A sailor in a nation’s navy may be tasked with maintaining a ship’s weapons or engineering systems.
A Navy sailor performs a variety of tasks on a daily basis. From cooking and cleaning to controlling the aircraft, the Navy sailor must perform a variety of roles, with each sailor being educated in a specific role. A ship is very similar to a floating city, with jobs like dentists, doctors, and electricians being performed by Navy sailors. Other jobs commonly found on a land-based basis may include auto mechanic, carpenter, or truck driver. Navy officers also fill the positions of aircraft pilot, ship captain, and attorney within the Navy’s workforce.
Radar operators play vital roles in securing and protecting a naval force.
Every required job on a ship can be filled by a Navy sailor. Sailors are educated in all aspects of daily life, from cooks who provide nutritious meals to support the ship’s crew to laundry workers who provide clean linens and uniforms for sailors. Radar operators play vital roles in the safety and security of a naval force and all radar operation is provided by the navy sailor. On aircraft carriers, the task of safely landing and launching the aircraft is left to a Navy sailor. A navy pilot is also in control of the rescue helicopter during all launches and recoveries of naval aircraft from an aircraft carrier.
Nuclear reactors aboard navy ships are also operated and maintained by a crew of navy sailors. Providing entertainment for the crew of an off-duty ship is left to television and theater crew members. Naval land bases are also home to a number of jobs filled by naval personnel. Land vehicles such as trucks, automobiles and other wheeled and tracked vehicles are maintained by a Navy sailor. Machine shops and welding shops are operated by members of the navy, and while working in a shop on land, these sailors are also subject to maritime obligations on board a ship.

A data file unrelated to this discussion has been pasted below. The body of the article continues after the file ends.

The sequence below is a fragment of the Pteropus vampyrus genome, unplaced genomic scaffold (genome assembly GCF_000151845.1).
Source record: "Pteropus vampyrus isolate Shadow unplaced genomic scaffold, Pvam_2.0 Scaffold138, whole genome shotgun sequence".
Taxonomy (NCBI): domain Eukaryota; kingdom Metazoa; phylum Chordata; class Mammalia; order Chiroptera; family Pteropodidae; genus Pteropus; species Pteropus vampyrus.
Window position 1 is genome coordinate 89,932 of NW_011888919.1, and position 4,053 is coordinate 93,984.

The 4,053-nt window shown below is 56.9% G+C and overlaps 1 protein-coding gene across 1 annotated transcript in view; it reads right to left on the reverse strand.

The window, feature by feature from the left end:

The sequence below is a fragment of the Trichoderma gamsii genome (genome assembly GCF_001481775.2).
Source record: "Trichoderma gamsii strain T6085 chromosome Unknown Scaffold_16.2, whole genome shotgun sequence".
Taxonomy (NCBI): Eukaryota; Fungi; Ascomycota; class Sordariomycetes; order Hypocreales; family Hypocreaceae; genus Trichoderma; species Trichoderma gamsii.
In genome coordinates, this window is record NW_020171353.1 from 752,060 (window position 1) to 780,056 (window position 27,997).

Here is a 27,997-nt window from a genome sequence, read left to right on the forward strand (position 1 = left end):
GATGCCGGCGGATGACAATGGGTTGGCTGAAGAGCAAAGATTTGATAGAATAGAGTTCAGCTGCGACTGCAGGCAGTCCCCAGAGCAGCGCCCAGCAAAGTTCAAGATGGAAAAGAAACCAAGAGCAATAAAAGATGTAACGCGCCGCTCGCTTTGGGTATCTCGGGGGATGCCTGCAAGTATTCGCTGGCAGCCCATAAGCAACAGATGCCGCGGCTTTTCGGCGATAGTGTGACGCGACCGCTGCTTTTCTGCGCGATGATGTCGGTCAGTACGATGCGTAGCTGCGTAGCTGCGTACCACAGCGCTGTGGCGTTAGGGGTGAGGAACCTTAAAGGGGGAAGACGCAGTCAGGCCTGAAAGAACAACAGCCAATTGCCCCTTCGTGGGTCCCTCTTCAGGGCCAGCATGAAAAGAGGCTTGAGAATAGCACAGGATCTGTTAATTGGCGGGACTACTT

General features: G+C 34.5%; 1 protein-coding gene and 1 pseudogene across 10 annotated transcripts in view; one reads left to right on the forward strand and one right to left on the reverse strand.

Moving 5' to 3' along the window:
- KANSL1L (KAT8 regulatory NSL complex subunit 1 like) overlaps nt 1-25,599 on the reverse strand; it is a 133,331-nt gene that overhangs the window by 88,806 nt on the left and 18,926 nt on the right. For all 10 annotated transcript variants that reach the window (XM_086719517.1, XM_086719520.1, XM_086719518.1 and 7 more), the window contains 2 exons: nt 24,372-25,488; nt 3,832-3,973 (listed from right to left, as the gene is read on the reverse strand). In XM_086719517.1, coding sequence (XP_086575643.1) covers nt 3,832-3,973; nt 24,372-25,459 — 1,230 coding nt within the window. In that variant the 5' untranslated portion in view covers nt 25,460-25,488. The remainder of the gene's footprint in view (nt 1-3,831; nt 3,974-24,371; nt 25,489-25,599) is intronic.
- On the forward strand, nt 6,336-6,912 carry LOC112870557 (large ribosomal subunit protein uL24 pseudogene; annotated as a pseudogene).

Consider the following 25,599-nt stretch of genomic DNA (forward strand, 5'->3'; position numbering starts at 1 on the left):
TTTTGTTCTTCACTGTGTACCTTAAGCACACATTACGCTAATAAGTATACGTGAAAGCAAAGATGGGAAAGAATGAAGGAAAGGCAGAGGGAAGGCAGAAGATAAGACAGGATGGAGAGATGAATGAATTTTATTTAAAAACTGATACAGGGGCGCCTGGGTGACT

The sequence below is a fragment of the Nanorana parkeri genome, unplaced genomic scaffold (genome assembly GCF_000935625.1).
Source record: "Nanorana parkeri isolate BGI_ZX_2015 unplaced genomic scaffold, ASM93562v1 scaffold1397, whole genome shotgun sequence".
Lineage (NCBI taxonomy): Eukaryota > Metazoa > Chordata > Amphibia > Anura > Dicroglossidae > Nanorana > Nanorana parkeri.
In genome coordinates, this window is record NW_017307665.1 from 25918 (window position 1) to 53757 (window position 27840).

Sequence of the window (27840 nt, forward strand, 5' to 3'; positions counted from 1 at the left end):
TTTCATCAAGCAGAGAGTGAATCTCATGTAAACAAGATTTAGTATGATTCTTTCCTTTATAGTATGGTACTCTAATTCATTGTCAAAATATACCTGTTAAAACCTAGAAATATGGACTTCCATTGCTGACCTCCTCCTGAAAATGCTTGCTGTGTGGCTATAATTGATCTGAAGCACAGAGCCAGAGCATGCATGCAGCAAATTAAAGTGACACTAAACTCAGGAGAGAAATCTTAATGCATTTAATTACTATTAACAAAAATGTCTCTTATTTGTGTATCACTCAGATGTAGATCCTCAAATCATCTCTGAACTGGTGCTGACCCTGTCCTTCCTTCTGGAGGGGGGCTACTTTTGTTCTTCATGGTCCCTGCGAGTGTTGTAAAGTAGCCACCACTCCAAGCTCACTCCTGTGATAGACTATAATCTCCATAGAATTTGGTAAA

Civilian workers are able to fill many jobs at the naval land base; however, once at sea, all jobs must normally be filled by members of the navy. The Navy has long received some of the most technical equipment from the Armed Forces, so it is the job of the Navy sailor to be educated in the latest technological methods and operational procedures. The operation of computer-assisted missile launch controls with analysis of tracking, targeting and guidance systems is left to the sailor. Navy pilots are often responsible for some of any military’s first combat missions and therefore must be trained to be reliable and accurate with the interpretation of all mission-related data.